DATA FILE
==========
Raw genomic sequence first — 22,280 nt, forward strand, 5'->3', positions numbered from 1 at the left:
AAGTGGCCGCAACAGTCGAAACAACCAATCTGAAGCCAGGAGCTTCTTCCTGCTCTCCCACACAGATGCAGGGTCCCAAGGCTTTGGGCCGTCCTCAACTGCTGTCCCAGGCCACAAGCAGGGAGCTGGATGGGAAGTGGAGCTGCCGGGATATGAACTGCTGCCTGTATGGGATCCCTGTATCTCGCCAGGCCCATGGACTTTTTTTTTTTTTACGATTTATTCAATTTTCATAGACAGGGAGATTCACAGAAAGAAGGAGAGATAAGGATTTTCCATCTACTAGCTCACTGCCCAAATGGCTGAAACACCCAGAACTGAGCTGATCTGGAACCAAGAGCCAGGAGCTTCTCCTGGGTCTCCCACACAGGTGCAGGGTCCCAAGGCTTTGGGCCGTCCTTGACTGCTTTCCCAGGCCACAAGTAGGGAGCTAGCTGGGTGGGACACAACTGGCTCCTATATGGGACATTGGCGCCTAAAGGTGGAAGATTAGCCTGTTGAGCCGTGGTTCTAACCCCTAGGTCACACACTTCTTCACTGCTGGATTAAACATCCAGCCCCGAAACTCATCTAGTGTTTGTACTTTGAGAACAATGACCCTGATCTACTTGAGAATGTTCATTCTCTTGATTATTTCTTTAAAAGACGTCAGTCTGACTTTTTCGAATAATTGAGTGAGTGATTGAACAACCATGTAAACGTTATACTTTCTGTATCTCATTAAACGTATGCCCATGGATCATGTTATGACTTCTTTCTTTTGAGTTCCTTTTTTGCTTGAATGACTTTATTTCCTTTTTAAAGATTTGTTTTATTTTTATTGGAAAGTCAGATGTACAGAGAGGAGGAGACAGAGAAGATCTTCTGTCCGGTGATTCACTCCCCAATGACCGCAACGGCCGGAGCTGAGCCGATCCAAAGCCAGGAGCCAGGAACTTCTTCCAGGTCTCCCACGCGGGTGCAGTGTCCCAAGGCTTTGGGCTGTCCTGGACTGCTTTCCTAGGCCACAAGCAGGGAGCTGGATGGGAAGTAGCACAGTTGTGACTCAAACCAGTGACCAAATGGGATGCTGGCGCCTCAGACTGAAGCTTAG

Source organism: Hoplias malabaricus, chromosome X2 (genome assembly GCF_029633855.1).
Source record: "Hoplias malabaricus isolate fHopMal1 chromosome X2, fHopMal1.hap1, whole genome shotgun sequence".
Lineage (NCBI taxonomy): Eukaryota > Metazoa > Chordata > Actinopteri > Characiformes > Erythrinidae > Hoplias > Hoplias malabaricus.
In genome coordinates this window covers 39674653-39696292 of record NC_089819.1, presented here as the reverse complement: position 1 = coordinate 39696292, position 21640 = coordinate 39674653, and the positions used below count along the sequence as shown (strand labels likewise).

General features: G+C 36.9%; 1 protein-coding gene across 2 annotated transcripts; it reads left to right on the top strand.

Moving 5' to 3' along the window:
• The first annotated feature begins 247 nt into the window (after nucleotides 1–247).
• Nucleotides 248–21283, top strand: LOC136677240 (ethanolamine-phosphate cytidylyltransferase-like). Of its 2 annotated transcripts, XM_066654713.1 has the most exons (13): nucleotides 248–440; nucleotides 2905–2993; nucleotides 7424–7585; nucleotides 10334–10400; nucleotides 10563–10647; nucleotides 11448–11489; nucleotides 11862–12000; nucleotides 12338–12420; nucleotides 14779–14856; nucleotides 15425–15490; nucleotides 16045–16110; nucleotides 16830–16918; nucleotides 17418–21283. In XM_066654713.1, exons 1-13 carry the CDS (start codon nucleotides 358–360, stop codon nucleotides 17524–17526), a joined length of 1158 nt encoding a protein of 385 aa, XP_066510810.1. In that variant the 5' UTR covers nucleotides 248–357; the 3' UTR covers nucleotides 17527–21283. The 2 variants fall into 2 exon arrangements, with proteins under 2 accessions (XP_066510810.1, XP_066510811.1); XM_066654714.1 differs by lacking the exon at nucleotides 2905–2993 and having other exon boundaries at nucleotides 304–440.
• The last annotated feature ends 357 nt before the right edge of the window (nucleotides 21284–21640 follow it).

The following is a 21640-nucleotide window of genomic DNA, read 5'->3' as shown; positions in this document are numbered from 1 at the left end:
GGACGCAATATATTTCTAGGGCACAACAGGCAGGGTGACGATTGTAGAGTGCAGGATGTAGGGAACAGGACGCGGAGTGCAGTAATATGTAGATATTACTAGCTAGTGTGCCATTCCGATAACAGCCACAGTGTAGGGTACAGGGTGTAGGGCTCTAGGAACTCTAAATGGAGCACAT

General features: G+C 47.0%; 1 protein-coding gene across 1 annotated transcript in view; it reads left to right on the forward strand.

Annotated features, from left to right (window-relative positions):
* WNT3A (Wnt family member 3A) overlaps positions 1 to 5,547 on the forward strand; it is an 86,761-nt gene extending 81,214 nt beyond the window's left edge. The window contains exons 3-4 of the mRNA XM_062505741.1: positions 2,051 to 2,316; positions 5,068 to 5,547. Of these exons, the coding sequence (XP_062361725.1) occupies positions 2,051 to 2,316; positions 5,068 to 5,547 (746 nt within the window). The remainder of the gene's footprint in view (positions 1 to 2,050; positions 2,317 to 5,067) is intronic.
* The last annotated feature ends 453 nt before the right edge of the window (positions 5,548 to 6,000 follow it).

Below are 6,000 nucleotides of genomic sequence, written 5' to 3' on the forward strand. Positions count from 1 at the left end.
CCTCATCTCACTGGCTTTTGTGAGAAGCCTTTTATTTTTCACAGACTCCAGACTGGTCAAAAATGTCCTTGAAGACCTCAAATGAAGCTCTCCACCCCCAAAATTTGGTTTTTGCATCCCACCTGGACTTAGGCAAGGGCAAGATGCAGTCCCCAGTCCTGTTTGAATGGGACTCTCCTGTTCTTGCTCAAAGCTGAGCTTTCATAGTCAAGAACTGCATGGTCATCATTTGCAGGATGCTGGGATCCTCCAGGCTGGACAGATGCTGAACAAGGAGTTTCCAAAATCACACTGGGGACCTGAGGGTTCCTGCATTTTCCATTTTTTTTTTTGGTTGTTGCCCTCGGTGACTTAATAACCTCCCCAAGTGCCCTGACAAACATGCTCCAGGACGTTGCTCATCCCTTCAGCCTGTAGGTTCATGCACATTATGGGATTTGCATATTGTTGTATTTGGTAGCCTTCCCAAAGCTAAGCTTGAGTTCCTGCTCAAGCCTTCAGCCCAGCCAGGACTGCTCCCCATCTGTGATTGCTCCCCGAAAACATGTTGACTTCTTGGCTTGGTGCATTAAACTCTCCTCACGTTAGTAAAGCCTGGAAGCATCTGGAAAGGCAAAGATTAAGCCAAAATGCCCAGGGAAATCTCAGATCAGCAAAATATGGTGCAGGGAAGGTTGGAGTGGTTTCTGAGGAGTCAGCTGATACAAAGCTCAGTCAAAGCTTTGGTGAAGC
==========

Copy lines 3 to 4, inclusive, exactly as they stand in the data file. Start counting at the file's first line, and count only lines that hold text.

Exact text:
Source organism: Hoplias malabaricus, chromosome X2 (genome assembly GCF_029633855.1).
Source record: "Hoplias malabaricus isolate fHopMal1 chromosome X2, fHopMal1.hap1, whole genome shotgun sequence".